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Content production? Danish companies have got it right.

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With content marketing exploding onto the scene of mainstream B2B marketing in 2012, marketers everywhere are scrambling to re-adjust marketing plans to reap the benefits of more comprehensive content strategy and content production. But, while strategic planning, in itself, isn’t an easy task for many companies trying to adjust to changes in B2B buyer behavior, apparently it’s content production that presents the biggest challenge to executing content strategy. In recent research amongst international B2B companies, 56% of the surveyed marketers admitted that finding the time to produce, and producing enough content was the biggest challenge to content marketing. From my experience, Scandinavian companies might have a thing or two to teach the world about content marketing.

The no-nonsense Scandinavian approach to content production

In a recent post David Hoskin explored the lessons that content marketers everywhere can learn from the way Scandinavian companies approach B2B marketing. In essence, the Scandinavian approach to marketing tends to avoid corporate propaganda, and instead relies on letting product performance, corporate culture and high levels of expertise within the company drive the marketing effort. By creating a culture that highlights internal expertise and high-profile subject matter experts, leading Danish companies build and nurture respect and credibility in ways that any overblown marketing campaign can never do.

Furthermore, a growing number of Scandinavian companies already have an important aspect of the content marketing machine in place: smooth-running content production. This is an aspect I think Scandinavian companies do very well compared with their peers in the USA, the UK or other parts of the English-speaking world.

Perhaps it’s because the desire to do things in-house as opposed to outsourcing content production seldom delays the creation of written content. There’s a readiness to leave such tasks to external communication agencies whereas, in the USA in particular, with its strong tradition of writing excellence as a core requirement of most sales and marketing roles, many business people pride themselves on their ability to craft persuasive texts. But, while many of them are, in fact, good writers, they’re also very busy.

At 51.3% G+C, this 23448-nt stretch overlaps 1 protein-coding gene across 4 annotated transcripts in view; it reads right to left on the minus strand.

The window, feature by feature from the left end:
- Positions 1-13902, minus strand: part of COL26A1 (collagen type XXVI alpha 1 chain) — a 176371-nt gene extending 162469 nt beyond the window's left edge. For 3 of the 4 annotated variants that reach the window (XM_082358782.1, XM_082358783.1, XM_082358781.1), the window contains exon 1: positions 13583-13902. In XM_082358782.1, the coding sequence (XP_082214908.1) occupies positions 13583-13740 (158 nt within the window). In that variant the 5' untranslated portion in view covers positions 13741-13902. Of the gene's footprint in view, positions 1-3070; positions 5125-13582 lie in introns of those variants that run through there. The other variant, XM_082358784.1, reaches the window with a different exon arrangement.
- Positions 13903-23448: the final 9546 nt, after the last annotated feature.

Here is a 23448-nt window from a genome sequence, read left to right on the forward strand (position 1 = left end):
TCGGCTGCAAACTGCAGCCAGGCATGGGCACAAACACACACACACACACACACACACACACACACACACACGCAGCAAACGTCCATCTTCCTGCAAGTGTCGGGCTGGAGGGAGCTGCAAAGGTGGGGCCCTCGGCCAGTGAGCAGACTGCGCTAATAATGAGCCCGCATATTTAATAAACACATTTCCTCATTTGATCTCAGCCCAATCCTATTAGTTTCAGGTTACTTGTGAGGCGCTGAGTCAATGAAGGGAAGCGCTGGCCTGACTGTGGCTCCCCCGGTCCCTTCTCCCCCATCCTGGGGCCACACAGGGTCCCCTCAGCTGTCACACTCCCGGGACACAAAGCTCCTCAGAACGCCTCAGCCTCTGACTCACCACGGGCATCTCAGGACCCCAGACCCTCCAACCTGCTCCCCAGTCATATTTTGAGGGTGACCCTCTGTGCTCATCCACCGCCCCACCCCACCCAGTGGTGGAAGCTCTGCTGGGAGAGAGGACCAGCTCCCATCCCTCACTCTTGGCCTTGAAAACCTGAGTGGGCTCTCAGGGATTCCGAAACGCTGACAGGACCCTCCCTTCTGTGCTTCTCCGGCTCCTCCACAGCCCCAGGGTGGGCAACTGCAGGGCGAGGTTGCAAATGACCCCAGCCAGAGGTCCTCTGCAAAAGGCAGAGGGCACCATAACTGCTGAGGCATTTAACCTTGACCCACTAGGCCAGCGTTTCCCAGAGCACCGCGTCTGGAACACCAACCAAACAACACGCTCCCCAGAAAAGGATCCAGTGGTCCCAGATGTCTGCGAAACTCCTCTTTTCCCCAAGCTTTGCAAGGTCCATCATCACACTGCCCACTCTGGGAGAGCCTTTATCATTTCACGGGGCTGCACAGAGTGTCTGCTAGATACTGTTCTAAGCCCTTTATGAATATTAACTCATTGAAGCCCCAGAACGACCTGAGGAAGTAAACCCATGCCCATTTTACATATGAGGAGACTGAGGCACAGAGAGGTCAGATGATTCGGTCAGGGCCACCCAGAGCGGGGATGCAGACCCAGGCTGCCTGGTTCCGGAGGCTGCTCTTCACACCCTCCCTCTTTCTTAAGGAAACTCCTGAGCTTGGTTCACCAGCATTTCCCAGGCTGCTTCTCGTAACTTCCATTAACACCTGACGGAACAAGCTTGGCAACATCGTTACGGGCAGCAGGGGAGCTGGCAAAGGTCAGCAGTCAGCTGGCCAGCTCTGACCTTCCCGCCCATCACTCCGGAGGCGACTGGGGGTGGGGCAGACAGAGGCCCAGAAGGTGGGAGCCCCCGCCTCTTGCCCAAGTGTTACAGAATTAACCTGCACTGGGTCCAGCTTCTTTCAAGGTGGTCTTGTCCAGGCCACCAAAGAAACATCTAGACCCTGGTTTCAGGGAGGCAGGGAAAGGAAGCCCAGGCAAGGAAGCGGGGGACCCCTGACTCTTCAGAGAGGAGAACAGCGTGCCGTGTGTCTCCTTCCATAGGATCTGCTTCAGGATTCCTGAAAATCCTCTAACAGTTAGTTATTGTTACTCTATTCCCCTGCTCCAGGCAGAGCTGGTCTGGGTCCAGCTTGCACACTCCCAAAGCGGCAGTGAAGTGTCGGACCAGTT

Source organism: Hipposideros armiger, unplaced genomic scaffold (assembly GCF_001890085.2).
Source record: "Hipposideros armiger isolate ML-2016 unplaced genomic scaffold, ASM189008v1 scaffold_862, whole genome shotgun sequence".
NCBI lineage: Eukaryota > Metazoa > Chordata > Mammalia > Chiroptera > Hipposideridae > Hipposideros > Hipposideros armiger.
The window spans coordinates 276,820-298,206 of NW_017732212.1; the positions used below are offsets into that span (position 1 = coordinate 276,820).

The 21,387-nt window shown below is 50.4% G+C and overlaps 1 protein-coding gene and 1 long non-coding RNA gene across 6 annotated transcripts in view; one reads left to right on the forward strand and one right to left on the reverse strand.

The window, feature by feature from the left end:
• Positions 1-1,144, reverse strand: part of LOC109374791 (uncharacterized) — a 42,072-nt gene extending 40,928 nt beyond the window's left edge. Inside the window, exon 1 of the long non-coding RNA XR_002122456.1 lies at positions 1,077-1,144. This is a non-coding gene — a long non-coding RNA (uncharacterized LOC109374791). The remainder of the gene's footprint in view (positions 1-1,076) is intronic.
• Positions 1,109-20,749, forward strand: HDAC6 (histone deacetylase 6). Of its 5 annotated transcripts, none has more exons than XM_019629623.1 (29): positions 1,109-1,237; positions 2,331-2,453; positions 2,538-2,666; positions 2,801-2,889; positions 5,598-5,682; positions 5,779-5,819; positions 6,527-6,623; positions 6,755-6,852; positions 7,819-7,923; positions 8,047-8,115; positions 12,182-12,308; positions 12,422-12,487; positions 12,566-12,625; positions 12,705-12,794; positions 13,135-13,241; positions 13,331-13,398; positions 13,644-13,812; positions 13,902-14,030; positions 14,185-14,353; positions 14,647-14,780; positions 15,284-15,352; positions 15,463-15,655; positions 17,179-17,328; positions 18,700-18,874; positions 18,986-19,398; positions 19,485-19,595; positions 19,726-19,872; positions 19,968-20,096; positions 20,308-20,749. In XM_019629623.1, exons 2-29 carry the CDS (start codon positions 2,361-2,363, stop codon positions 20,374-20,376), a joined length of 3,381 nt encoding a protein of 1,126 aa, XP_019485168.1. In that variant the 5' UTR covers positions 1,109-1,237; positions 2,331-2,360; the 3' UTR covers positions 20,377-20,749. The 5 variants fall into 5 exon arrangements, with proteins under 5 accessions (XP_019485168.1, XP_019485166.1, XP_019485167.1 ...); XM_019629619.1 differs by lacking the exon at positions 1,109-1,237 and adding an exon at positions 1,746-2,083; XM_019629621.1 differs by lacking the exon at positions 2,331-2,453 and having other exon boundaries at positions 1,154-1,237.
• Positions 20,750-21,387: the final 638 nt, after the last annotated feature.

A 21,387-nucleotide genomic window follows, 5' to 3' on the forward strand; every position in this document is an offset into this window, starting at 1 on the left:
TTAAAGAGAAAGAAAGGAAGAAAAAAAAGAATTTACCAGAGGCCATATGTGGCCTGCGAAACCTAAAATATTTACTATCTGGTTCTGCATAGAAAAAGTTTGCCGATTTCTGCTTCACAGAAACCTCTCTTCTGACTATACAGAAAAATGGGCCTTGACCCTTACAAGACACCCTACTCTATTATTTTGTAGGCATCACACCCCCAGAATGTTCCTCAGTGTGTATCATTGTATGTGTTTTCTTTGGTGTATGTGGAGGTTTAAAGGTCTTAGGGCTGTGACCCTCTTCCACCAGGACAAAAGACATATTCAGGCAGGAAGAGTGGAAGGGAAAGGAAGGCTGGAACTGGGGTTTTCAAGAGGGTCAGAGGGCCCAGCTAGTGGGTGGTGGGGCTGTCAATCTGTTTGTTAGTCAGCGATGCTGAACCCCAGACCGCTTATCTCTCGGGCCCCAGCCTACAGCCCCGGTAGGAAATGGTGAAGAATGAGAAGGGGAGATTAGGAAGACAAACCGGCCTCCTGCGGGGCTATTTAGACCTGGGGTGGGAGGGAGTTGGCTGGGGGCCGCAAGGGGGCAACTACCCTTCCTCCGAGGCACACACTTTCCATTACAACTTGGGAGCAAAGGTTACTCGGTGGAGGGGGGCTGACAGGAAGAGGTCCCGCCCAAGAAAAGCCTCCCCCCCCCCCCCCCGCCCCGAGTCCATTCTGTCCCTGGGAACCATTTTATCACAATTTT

So despite their good intentions and wealth of talents, the desire to create content using in-house resources can become a major obstacle to keeping the company’s content marketing machine producing fresh and timely items. Here, Scandinavian companies are often better at developing and relying on relationships with external communicators. When this works really well, these external communicators work closely together with top management as well as subject matter experts and other key people within the company in order to identify and craft the best messages in a credible and compelling way.

Of course, some of this readiness to use external communicators is connected to language issues. The corporate language of most large Danish companies is English, while in-house resources are often non-native English speakers. Whatever the reason, outsourcing content creation and promotion is creating a competitive edge for Scandinavian companies – and from where I’m standing, that’s just the beginning. As content production machinery ramps up in Scandinavia, there will be many other lessons to be learned from this rather chilly, but beautiful part of Europe, I’m sure.

Want to know more about the current changes sweeping through marketing and what forward thinking content marketing can do for your business? Download the first chapter of our book The Death Of Propaganda – B2B Buyer Behavior Has Changed Now It’s Your Turn.

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Jonathan Winch

Jonathan Winch

I’m Jonathan Winch, a partner at Copenhagen-based advertising agency Eye for Image and co-author of the book "The Death of Propaganda - B2B Buyer Behavior Has Changed. Now it's Your Turn". I've participated as a strategic and creative resource in the marketing and communication sphere for over 25 years, making contributions to the strategies and communications of companies of all sizes, the best known of which include Cisco, Hewlett-Packard, Danisco, GN ReSound, Hempel, Nokia Siemens Networks, LEGO, Coloplast, and Johnson & Johnson.

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